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2: Into the Uintahs

Edited and Annotated by Charles M. Robinson III University of North Texas Press PDF

Chapter 2

Into the Uintahs


uly 26th. Major C.S. Roberts 17th Infantry, reported to Genl.

Crook for duty on his Staff as Aide de Camp.

Applied to War Dep’t. for revocation of my detail to the Mily.


July 28th. General Crook, Major Roberts, A.D.C., Miss Gertrude

Belcher (a bright, pleasant young lady daughter of Major [John

Hill] Belcher, U.S.A.) and the writer, left Omaha for the West. In the car with us were Mr. Burt Watson and Miss Yates, accompanying

Miss Belcher as far as the incoming train from the West at Valley.

Shortly after leaving the dépôt, General Crook received a telegram from Lieut-General Sheridan informing him that the Hd.Qrs. Dep’t

Platte were to be removed back to the city of Omaha. This is simply a common sense move, based upon wise business consideration. The transfer to Fort Omaha in the first place was a piece of clap-trap and demagoguery to which, unfortunately, the General of the Army,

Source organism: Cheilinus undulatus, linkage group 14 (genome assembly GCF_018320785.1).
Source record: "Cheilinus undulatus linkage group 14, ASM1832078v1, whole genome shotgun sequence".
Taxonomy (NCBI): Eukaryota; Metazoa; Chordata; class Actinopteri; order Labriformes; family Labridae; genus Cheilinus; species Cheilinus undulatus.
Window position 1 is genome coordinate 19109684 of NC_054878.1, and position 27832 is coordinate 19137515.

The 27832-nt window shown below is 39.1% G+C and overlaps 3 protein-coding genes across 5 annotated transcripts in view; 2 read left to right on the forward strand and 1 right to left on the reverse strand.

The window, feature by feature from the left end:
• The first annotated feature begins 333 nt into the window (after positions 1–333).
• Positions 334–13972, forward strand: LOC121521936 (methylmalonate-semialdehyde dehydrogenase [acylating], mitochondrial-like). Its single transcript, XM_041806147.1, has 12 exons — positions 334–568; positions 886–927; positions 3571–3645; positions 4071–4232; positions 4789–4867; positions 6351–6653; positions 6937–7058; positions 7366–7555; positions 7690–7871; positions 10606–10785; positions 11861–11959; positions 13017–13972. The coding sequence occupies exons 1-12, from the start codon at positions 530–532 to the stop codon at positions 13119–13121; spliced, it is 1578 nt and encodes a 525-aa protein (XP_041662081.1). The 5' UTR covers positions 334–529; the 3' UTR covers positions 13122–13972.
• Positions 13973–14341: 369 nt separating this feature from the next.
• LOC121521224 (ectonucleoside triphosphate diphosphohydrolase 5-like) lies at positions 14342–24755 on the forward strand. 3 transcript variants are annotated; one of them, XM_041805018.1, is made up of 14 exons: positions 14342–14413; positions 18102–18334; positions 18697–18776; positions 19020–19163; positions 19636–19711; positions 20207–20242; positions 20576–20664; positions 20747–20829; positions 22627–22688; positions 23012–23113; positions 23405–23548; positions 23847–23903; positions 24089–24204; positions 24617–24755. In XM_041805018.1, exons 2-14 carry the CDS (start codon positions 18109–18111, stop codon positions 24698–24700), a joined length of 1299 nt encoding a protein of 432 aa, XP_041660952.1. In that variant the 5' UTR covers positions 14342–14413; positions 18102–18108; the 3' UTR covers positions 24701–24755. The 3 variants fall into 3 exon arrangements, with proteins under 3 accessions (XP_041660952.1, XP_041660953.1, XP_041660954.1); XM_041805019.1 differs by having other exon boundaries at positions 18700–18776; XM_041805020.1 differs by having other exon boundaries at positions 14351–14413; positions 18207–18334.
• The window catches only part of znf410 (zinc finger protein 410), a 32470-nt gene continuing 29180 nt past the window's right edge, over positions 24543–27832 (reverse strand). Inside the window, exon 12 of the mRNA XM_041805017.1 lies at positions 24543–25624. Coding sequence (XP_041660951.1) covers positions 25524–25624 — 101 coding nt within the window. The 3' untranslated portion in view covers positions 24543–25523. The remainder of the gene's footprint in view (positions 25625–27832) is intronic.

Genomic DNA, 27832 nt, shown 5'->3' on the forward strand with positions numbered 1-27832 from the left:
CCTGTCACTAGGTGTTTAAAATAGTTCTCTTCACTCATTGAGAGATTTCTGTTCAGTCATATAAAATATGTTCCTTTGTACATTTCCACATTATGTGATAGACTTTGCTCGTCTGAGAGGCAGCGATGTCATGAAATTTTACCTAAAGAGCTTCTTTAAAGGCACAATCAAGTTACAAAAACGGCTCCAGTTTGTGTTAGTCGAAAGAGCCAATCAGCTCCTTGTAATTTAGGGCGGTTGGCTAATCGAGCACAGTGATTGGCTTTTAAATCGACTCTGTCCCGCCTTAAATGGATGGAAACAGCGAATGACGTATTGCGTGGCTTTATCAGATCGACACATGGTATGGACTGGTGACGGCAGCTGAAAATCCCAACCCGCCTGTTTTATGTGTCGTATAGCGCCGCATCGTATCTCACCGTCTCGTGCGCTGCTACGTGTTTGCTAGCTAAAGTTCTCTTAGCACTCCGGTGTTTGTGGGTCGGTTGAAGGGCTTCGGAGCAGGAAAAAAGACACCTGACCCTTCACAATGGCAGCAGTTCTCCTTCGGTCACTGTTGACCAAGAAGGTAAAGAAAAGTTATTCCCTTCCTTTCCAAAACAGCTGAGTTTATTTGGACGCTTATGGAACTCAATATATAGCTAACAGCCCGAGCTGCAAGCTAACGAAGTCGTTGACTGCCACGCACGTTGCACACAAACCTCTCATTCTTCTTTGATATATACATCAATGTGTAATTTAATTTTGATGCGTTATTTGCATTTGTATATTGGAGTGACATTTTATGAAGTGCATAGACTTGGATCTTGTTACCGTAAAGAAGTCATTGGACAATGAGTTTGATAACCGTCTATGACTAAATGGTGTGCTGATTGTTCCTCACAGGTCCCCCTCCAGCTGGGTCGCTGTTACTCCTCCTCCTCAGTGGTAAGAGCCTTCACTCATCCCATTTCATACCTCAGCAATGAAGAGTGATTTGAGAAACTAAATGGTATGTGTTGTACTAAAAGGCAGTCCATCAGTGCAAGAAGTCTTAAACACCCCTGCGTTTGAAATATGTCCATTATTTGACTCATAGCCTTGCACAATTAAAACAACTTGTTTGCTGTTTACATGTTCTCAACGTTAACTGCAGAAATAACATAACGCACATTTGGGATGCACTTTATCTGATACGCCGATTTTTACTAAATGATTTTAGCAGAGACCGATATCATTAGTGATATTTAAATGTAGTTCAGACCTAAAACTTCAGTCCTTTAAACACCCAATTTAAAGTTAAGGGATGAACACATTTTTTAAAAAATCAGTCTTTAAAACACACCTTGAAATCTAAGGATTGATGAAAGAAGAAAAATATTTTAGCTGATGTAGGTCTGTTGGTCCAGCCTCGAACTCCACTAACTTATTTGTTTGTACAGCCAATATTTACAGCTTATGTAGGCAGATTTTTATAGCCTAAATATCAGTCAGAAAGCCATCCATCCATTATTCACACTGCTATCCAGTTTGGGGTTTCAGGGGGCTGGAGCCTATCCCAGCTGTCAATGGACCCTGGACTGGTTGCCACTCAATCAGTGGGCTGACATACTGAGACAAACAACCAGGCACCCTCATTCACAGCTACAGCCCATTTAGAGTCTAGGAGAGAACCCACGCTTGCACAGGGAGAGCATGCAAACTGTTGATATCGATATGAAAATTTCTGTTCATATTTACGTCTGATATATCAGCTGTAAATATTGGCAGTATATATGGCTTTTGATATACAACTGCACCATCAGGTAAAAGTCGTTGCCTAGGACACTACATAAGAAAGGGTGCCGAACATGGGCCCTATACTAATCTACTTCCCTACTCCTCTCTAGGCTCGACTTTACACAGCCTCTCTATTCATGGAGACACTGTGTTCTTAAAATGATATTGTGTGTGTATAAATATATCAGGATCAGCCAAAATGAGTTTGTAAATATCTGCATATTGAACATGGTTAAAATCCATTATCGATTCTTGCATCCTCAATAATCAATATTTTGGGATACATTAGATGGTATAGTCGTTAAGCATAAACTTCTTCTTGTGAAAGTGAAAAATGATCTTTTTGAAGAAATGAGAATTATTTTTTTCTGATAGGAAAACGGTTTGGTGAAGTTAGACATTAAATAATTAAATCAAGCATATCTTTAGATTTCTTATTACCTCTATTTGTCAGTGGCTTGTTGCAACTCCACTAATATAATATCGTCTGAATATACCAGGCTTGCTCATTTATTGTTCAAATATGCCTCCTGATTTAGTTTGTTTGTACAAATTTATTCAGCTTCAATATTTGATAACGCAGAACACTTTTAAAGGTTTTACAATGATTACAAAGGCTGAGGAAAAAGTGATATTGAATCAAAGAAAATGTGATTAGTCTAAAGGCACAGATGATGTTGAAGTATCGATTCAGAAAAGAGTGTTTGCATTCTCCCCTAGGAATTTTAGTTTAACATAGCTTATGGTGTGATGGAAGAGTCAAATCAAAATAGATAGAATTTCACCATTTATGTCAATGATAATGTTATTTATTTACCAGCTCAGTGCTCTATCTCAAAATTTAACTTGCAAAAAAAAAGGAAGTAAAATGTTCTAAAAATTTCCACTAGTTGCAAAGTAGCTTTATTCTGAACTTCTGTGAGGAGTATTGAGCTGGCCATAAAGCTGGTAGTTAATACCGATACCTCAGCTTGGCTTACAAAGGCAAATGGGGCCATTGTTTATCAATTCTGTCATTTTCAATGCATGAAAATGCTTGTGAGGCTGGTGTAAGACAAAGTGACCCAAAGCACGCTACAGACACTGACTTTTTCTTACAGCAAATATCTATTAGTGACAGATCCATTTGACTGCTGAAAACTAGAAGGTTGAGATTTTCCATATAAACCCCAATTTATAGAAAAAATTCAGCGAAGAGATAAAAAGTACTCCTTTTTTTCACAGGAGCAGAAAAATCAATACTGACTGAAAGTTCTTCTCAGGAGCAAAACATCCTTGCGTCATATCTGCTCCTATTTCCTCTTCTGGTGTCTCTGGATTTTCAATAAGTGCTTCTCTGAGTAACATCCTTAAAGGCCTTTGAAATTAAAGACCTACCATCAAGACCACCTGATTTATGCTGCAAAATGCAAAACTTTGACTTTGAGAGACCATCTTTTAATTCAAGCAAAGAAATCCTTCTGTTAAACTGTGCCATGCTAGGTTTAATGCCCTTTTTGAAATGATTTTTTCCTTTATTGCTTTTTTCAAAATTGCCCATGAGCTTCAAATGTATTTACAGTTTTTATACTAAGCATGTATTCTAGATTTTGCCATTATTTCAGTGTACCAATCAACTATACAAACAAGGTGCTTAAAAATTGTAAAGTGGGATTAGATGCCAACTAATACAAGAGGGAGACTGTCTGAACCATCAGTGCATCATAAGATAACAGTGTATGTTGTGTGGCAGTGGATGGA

Sherman, lent too ready an acquiescence. It was, besides being an unnecessary hardship and inconvenience to the officers immediately concerned and their families, a serious hindrance to public business in separating headquarters supply departments from the mercantile branches of the community, and an extravagant increase

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16. The Little Bighorn Battlefield

Edited and Annotated by Charles M. Robinson III University of North Texas Press PDF